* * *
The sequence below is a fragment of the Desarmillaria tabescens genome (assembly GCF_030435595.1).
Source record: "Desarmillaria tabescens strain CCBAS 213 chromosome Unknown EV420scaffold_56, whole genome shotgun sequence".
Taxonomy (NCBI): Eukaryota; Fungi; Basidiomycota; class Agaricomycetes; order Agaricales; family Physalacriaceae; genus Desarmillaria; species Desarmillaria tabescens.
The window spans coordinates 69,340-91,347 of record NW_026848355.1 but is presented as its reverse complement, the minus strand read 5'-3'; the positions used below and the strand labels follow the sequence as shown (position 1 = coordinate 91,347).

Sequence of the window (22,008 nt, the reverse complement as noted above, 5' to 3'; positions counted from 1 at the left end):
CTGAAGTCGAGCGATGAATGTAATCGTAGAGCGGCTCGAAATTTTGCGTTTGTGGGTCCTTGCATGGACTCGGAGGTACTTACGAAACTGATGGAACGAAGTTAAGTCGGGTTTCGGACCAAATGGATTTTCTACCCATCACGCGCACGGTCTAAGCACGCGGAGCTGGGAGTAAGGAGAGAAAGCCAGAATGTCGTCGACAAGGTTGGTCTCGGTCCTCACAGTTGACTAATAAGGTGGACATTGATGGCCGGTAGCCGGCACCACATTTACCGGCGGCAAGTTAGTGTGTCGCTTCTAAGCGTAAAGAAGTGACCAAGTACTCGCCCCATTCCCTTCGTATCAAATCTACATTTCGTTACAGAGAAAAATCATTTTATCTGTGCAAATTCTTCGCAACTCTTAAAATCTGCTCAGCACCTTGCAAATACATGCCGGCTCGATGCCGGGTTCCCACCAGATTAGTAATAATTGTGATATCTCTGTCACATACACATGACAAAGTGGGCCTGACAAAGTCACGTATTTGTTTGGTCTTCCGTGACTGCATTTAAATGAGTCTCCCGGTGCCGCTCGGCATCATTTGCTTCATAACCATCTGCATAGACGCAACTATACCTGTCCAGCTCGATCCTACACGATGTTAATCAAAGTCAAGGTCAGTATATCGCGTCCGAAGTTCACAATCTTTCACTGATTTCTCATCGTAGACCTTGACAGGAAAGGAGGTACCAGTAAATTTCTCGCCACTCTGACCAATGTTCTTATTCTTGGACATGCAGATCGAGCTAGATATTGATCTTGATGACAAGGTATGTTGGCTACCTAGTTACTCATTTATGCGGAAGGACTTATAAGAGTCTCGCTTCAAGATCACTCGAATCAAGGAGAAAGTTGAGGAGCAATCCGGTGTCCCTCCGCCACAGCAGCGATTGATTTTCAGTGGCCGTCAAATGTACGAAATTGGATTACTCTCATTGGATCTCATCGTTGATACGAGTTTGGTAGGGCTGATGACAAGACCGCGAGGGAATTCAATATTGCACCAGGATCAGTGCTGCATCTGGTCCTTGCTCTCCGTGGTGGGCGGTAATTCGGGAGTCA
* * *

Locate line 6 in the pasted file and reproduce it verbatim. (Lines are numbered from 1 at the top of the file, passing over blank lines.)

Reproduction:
CTGAAGTCGAGCGATGAATGTAATCGTAGAGCGGCTCGAAATTTTGCGTTTGTGGGTCCTTGCATGGACTCGGAGGTACTTACGAAACTGATGGAACGAAGTTAAGTCGGGTTTCGGACCAAATGGATTTTCTACCCATCACGCGCACGGTCTAAGCACGCGGAGCTGGGAGTAAGGAGAGAAAGCCAGAATGTCGTCGACAAGGTTGGTCTCGGTCCTCACAGTTGACTAATAAGGTGGACATTGATGGCCGGTAGCCGGCACCACATTTACCGGCGGCAAGTTAGTGTGTCGCTTCTAAGCGTAAAGAAGTGACCAAGTACTCGCCCCATTCCCTTCGTATCAAATCTACATTTCGTTACAGAGAAAAATCATTTTATCTGTGCAAATTCTTCGCAACTCTTAAAATCTGCTCAGCACCTTGCAAATACATGCCGGCTCGATGCCGGGTTCCCACCAGATTAGTAATAATTGTGATATCTCTGTCACATACACATGACAAAGTGGGCCTGACAAAGTCACGTATTTGTTTGGTCTTCCGTGACTGCATTTAAATGAGTCTCCCGGTGCCGCTCGGCATCATTTGCTTCATAACCATCTGCATAGACGCAACTATACCTGTCCAGCTCGATCCTACACGATGTTAATCAAAGTCAAGGTCAGTATATCGCGTCCGAAGTTCACAATCTTTCACTGATTTCTCATCGTAGACCTTGACAGGAAAGGAGGTACCAGTAAATTTCTCGCCACTCTGACCAATGTTCTTATTCTTGGACATGCAGATCGAGCTAGATATTGATCTTGATGACAAGGTATGTTGGCTACCTAGTTACTCATTTATGCGGAAGGACTTATAAGAGTCTCGCTTCAAGATCACTCGAATCAAGGAGAAAGTTGAGGAGCAATCCGGTGTCCCTCCGCCACAGCAGCGATTGATTTTCAGTGGCCGTCAAATGTACGAAATTGGATTACTCTCATTGGATCTCATCGTTGATACGAGTTTGGTAGGGCTGATGACAAGACCGCGAGGGAATTCAATATTGCACCAGGATCAGTGCTGCATCTGGTCCTTGCTCTCCGTGGTGGGCGGTAATTCGGGAGTCA